Bioeconomy Bill Prospects as MN Legislature Nears the Finish Line for 2015 Session

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There are just a few weeks left in the 2015 Minnesota legislative session and it is shaping up to be an all-out sprint to the finish. The Minnesota legislature is constitutionally required to adjourn May 18th and the big work of this session is finalizing a two-year budget for the State of Minnesota.  The Great Plains Institute is the lead convener of the Bioeconomy Coalition of Minnesota and the Coalition has been working with partner organizations and legislative members to create a new financing program to assist with the commercial production of advanced biofuels, renewable chemicals, and biomass thermal energy. We have previously written about the policy proposal here and here. This policy proposal is known as the “Bioeconomy bill.” Will the Bioeconomy bill make it across the finish line when the legislature adjourns? Here is a quick rundown of where the bill currently stands.

At the beginning of April we announced that the Coalition had reached an agreement with members of the Minnesota Environmental Partnership who had previously been opposed to the bill over possible water quality impacts from the use of crop residues for cellulosic biofuels. Once the agreement was in place, the language of the Bioeconomy bill was amended to reflect the principles of the agreement. The Star Tribune published an editorial praising the compromise as a way to move forward policy that can deliver economic development and natural resource enhancement.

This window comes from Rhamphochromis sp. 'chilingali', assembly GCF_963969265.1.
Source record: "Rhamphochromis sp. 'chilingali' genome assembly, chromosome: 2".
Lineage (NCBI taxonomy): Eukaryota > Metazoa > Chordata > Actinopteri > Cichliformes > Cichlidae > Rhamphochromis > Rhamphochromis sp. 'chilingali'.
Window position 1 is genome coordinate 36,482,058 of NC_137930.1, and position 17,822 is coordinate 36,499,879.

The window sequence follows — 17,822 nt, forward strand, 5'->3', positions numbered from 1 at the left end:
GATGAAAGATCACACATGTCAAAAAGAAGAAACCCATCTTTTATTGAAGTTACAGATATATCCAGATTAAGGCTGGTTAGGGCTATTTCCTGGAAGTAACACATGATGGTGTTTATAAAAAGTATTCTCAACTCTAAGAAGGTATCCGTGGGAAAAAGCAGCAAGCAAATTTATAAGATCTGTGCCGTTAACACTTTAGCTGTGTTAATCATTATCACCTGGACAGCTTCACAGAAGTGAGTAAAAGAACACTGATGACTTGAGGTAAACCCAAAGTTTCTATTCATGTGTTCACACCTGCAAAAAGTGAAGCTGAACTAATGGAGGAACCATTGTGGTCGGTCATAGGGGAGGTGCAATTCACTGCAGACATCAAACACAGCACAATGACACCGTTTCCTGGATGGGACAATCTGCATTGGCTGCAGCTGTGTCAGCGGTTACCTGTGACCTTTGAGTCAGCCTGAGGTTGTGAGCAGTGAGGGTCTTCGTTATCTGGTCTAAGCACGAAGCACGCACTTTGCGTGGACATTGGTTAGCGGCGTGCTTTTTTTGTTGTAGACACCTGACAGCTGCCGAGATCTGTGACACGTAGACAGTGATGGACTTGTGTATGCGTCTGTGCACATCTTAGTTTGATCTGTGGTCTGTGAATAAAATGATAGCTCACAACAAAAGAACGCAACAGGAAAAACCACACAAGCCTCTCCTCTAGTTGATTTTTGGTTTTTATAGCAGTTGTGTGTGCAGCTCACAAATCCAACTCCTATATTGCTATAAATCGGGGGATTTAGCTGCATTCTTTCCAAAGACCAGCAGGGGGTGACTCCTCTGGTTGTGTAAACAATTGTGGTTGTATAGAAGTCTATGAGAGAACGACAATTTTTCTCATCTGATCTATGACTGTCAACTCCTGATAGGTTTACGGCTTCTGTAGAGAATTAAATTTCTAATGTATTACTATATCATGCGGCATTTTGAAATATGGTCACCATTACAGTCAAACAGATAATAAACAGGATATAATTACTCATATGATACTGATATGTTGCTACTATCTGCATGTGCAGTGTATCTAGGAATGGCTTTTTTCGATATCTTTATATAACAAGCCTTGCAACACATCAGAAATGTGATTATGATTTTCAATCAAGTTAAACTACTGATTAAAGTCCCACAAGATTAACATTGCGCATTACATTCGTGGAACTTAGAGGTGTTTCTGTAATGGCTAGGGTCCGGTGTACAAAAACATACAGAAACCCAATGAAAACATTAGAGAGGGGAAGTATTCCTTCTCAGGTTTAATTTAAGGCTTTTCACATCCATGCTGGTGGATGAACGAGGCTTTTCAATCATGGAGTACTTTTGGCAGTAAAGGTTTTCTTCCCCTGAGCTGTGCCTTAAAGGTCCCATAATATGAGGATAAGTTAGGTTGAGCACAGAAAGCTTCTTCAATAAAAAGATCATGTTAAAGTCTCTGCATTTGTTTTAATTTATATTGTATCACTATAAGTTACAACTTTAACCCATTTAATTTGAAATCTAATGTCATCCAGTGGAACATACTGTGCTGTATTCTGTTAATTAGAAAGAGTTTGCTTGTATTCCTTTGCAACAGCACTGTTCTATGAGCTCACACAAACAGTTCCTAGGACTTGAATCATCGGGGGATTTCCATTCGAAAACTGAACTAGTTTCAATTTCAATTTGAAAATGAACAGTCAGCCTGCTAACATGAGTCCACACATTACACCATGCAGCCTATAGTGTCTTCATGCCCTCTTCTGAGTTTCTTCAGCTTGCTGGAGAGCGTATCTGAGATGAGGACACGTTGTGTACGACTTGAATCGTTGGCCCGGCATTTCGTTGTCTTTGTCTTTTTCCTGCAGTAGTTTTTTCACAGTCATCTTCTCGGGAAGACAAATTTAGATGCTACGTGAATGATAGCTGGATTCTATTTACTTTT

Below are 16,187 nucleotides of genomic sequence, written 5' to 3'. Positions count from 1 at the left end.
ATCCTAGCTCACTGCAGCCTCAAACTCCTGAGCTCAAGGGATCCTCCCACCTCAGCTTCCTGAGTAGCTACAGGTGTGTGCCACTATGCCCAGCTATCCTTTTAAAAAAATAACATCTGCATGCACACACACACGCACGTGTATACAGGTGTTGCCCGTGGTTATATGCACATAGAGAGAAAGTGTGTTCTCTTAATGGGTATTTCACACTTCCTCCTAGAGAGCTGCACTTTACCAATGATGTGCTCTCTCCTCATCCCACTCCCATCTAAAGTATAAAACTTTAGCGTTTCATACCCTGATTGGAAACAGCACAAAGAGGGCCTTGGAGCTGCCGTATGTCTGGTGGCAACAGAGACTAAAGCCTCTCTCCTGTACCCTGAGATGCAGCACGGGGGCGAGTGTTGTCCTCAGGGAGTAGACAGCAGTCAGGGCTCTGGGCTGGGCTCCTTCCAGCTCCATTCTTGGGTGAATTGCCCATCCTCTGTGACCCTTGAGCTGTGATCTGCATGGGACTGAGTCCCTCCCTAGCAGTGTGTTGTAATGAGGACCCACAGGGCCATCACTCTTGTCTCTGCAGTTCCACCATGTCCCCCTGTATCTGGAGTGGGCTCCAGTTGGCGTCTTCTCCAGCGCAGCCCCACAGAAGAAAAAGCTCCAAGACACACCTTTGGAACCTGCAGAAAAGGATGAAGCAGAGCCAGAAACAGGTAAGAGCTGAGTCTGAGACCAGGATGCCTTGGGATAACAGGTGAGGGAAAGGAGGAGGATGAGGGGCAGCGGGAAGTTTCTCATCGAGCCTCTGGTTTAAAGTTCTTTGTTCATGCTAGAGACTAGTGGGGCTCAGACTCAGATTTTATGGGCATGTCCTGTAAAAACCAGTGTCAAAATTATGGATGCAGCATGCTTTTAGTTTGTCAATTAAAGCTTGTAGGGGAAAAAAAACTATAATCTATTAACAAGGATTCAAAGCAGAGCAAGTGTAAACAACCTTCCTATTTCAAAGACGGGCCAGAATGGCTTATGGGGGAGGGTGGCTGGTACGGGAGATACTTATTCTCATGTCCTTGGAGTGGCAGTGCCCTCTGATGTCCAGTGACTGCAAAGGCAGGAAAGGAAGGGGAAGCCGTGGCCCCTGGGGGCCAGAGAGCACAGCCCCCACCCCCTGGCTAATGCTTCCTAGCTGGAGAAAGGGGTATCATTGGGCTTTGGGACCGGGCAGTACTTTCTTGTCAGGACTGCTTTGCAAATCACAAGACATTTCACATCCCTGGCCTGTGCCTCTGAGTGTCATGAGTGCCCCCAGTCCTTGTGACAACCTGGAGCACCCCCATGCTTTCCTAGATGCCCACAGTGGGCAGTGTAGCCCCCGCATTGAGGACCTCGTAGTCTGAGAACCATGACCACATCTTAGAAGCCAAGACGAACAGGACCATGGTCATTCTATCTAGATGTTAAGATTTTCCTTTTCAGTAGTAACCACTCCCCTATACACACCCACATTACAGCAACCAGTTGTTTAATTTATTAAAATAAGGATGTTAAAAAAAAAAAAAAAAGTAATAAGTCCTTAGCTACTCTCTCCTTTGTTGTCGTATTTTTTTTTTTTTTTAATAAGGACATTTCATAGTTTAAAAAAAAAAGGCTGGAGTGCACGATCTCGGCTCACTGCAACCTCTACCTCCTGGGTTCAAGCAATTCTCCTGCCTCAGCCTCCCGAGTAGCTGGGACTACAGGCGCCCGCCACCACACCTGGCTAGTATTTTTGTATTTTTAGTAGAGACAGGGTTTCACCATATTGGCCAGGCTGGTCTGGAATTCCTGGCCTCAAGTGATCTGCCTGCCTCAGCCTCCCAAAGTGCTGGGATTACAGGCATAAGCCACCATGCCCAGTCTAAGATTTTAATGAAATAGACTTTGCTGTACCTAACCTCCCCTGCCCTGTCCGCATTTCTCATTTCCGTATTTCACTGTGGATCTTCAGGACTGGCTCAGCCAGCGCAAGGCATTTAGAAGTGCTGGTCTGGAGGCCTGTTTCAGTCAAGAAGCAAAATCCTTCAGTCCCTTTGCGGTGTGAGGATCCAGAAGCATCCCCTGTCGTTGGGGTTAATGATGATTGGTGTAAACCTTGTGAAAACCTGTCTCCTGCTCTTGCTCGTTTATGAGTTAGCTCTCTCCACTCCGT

With the opposition to the bill eliminated and broad support from biobased industry, agriculture, and environmental interests the bill moved from the policy committees to consideration by the finance committees in the House and Senate for possible inclusion in budget bills.

In mid-April, Representative Rod Hamilton – Chair of the Agriculture Finance Committee and chief author of the Bioeconomy bill – included the Bioeconomy bill in the overall Agriculture Policy and Finance bill (HF 1437). As HF 1437 has worked its way through the process there have been a few changes to the Bioeconomy bill, but when HF 1437 is brought the floor, the production incentive program will have a $1.883 million appropriation for the next two years and the underlying policy language for the program remains largely intact.

In the Minnesota Senate, the Bioeconomy bill has been included in Senator David Tomassoni’s – finance division chair for Environment, Economic Development, and Agriculture – omnibus Agriculture, Environment, and Natural Resources appropriation bill, SF 1764. The production incentive program has a $5 million appropriation in the budget bill. Also in the Senate bill is policy language for a working lands perennial feedstock program to establish the biomass supply necessary for a cellulosic biofuel facility that would turn perennial grasses and crop residues into a liquid fuel. In order to determine the best path for program implementation the Board of Soil and Water Resources is allocated $750,000 to develop a detailed plan for program delivery.

There are differences between the House and Senate versions of the Bioeconomy bill language along with several other policy provisions, so a conference committee will hammer out the final details. HF 1437 is scheduled for a floor vote on Monday, May 4. The conference committee process will begin in early May. We will continue to work closely with the Bioeconomy bill’s legislative sponsors (Rep. Rod Hamilton and Sen. Tom Saxhaug) and other key legislators as the bill moves through the rest of the process and hopefully to Governor Mark Dayton’s desk.

This post was heavy on legislative process, but it is important to keep in mind the potential positive benefits of the Bioeconomy bill. The Minnesota Corn Growers, a member of the Bioeconomy Coalition, gives a great run down in this blog post, “5 things corn farmers (and everyone else) should know about the Bioeconomy bill.”

Once we know the final outcome on the Bioeconomy bill, I will be sure to publish a post with all the final details. Until then, the race to finish the 2015 Minnesota legislative session is on!